Stockholm (NordSIP) – Denmark’s Green Investment Fund (Danmarks Grønne Investeringsfond) has decided to finance EcoClean Nordic, a Danish startup company that has developed a range of cleaning detergents since 2016 that are 100% natural, sustainable and which comprise organic ingredients.
Denmark’s Green Investment Fund is an independently run government loan fund that aims to co-finance investments that promote green change in Danish society. The fund has as its purpose to build bridges between traditional bank financing and equity and operates with both a green and commercial focus. Individual loans can have a maturity of up to 30 years, and the fund initially finances up to 60 per cent of the total cost of an individual project.
EcoClean Nordic is the first Danish company and one of only a handful of European companies to develop detergents at this level of sustainability. Its product line includes dishwashing detergents, universal cleaning material, anti-grease, anti-lime, toilet cleaner and liquid detergents all produced at the EcoClean factory in Holeby, on Lolland. Cleaning products are based on plant oils with scents from natural essential oils and organic flower waters, with packaging made from recycled bottles.
“We believe that there is a large market for natural detergents. Consumers in Denmark and internationally are very aware of chemicals and demand an alternative to the rough resources filling the shelves in supermarkets,” said Eco Clean CEO and co-founder Tommy William Anderson.
“We have the courage, therefore, to face off with big global players such as Ajax, Biotex and Cillit Bang.”
EcoClean Nordic is one of just a small handful of manufacturers in Europe that has obtained the internationally recognised ECOCERT® environmental certification for a 100% natural cleaning product. In addition, it is the only company in the Nordics to have done so under its own brand.
The EcoClean product has already managed to penetrate 11 markets – Denmark, Sweden, Norway, Finland, Germany, Belgium, France, Poland, the Czech Republic, Taiwan and South Korean – and stocks its products on the shelves of the largest supermarkets in Denmark. The biggest challenge, however, is still competing for shelf space with the bigger names, and thereby the attention of customers.
The Green Investment Fund’s funding, which is in the millions of Danish crowns, is therefore to help the company scale its business. In a comment obtained by NordSIP, Denmark’s Green Investment Fund’s Business Manager Line Lundbye explains:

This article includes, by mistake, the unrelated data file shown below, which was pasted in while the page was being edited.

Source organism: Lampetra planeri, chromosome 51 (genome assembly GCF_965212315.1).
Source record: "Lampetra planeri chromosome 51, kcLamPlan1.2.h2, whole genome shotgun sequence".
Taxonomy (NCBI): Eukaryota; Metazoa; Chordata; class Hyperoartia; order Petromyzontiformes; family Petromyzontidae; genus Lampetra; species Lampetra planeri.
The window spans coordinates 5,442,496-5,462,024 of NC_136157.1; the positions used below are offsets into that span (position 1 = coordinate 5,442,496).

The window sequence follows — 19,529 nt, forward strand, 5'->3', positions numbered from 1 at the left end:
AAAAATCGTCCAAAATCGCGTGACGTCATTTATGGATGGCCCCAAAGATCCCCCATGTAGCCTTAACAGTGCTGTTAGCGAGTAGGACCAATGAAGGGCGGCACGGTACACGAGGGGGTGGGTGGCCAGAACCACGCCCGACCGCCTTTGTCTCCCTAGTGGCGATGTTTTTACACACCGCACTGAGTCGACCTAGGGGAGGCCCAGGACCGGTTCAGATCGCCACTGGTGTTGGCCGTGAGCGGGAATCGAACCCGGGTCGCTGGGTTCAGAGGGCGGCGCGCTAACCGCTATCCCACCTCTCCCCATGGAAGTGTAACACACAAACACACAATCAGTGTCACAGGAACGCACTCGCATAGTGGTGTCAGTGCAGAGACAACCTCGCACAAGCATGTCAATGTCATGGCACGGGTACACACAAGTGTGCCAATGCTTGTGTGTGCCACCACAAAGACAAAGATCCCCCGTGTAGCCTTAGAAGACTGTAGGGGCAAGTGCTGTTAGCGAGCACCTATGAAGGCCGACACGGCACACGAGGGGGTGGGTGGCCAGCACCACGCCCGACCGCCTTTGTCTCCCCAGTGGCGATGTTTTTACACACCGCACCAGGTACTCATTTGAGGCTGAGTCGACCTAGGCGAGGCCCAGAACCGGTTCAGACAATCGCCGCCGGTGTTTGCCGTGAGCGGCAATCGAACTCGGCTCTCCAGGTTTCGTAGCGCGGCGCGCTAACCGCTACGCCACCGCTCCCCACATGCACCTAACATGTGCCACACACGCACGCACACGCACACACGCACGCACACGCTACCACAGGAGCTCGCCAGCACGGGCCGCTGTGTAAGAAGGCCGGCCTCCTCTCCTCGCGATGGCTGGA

“EcoClean comes with an environmentally sustainable product in an industry where the majority of detergents are manufactured from synthetic substances that can burden our aquatic environment when consumers pour cleaning water into the sink. Therefore, EcoClean is helping to ensure a greener choice on the shelves for the benefit of our environment, and we want to help develop this progress. We are also in a position to fund EcoClean because their business is also commercially viable and has the potential to become even more widespread internationally.”
On the basis of this financing, Eco Clean Nordic expects to increase its market share in all the countries it currently operates in and to quadruple its revenue from 2017.
“With the new capital infusion from [Danmark’s Grønne Investeringsfond], we can finance growth in our current countries – especially Denmark, Germany, Sweden and Finland. This must be done through more aggressive marketing, including in promotional newspapers and on social media. It also means we can hire more employees,” Andersen said.
One decisive factor for EcoClean’s rapid growth has been a balance between price and quality. Eco Clean has been working on a business plan where the pricing should be roughly identical to that of its competitors.
“Eco Clean has developed a unique product range not yet seen in Scandinavia and still not widely used in the world in general. With a price that matches the competition and a recognised certification, they have the potential to scale the business, to which we are pleased to contribute,” Lundbye added.
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